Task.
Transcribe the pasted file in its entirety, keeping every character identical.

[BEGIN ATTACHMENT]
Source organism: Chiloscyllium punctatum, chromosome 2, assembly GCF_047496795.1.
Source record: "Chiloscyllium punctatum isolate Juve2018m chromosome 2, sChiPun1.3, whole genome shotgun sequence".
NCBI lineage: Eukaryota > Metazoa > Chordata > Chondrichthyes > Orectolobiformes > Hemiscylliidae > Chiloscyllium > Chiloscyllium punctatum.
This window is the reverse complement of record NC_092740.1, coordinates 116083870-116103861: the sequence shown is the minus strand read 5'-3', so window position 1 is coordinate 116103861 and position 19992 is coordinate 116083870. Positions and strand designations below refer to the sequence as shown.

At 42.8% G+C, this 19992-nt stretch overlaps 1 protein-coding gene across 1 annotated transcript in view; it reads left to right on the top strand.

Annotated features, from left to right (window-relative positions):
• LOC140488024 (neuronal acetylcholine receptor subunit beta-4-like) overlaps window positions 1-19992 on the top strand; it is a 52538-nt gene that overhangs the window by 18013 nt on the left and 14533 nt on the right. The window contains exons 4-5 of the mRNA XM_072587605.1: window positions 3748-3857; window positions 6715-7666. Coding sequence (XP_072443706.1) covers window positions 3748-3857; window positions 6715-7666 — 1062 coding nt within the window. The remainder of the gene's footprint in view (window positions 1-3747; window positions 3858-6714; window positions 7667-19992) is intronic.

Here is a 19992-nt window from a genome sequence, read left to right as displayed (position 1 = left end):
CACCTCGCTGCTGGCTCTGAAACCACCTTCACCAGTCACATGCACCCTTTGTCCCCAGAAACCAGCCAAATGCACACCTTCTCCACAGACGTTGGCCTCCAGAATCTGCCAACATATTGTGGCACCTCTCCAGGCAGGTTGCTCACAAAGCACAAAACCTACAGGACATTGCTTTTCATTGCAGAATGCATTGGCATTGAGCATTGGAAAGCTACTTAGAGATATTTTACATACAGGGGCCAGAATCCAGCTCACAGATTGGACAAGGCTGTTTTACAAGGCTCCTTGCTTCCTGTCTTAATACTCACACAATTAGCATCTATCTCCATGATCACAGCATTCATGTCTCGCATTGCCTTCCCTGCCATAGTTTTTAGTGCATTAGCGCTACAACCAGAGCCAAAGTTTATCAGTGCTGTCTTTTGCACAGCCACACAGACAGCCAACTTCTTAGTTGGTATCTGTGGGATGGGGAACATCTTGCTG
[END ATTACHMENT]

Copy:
Source organism: Chiloscyllium punctatum, chromosome 2, assembly GCF_047496795.1.
Source record: "Chiloscyllium punctatum isolate Juve2018m chromosome 2, sChiPun1.3, whole genome shotgun sequence".
NCBI lineage: Eukaryota > Metazoa > Chordata > Chondrichthyes > Orectolobiformes > Hemiscylliidae > Chiloscyllium > Chiloscyllium punctatum.
This window is the reverse complement of record NC_092740.1, coordinates 116083870-116103861: the sequence shown is the minus strand read 5'-3', so window position 1 is coordinate 116103861 and position 19992 is coordinate 116083870. Positions and strand designations below refer to the sequence as shown.

At 42.8% G+C, this 19992-nt stretch overlaps 1 protein-coding gene across 1 annotated transcript in view; it reads left to right on the top strand.

Annotated features, from left to right (window-relative positions):
• LOC140488024 (neuronal acetylcholine receptor subunit beta-4-like) overlaps window positions 1-19992 on the top strand; it is a 52538-nt gene that overhangs the window by 18013 nt on the left and 14533 nt on the right. The window contains exons 4-5 of the mRNA XM_072587605.1: window positions 3748-3857; window positions 6715-7666. Coding sequence (XP_072443706.1) covers window positions 3748-3857; window positions 6715-7666 — 1062 coding nt within the window. The remainder of the gene's footprint in view (window positions 1-3747; window positions 3858-6714; window positions 7667-19992) is intronic.

Here is a 19992-nt window from a genome sequence, read left to right as displayed (position 1 = left end):
CACCTCGCTGCTGGCTCTGAAACCACCTTCACCAGTCACATGCACCCTTTGTCCCCAGAAACCAGCCAAATGCACACCTTCTCCACAGACGTTGGCCTCCAGAATCTGCCAACATATTGTGGCACCTCTCCAGGCAGGTTGCTCACAAAGCACAAAACCTACAGGACATTGCTTTTCATTGCAGAATGCATTGGCATTGAGCATTGGAAAGCTACTTAGAGATATTTTACATACAGGGGCCAGAATCCAGCTCACAGATTGGACAAGGCTGTTTTACAAGGCTCCTTGCTTCCTGTCTTAATACTCACACAATTAGCATCTATCTCCATGATCACAGCATTCATGTCTCGCATTGCCTTCCCTGCCATAGTTTTTAGTGCATTAGCGCTACAACCAGAGCCAAAGTTTATCAGTGCTGTCTTTTGCACAGCCACACAGACAGCCAACTTCTTAGTTGGTATCTGTGGGATGGGGAACATCTTGCTG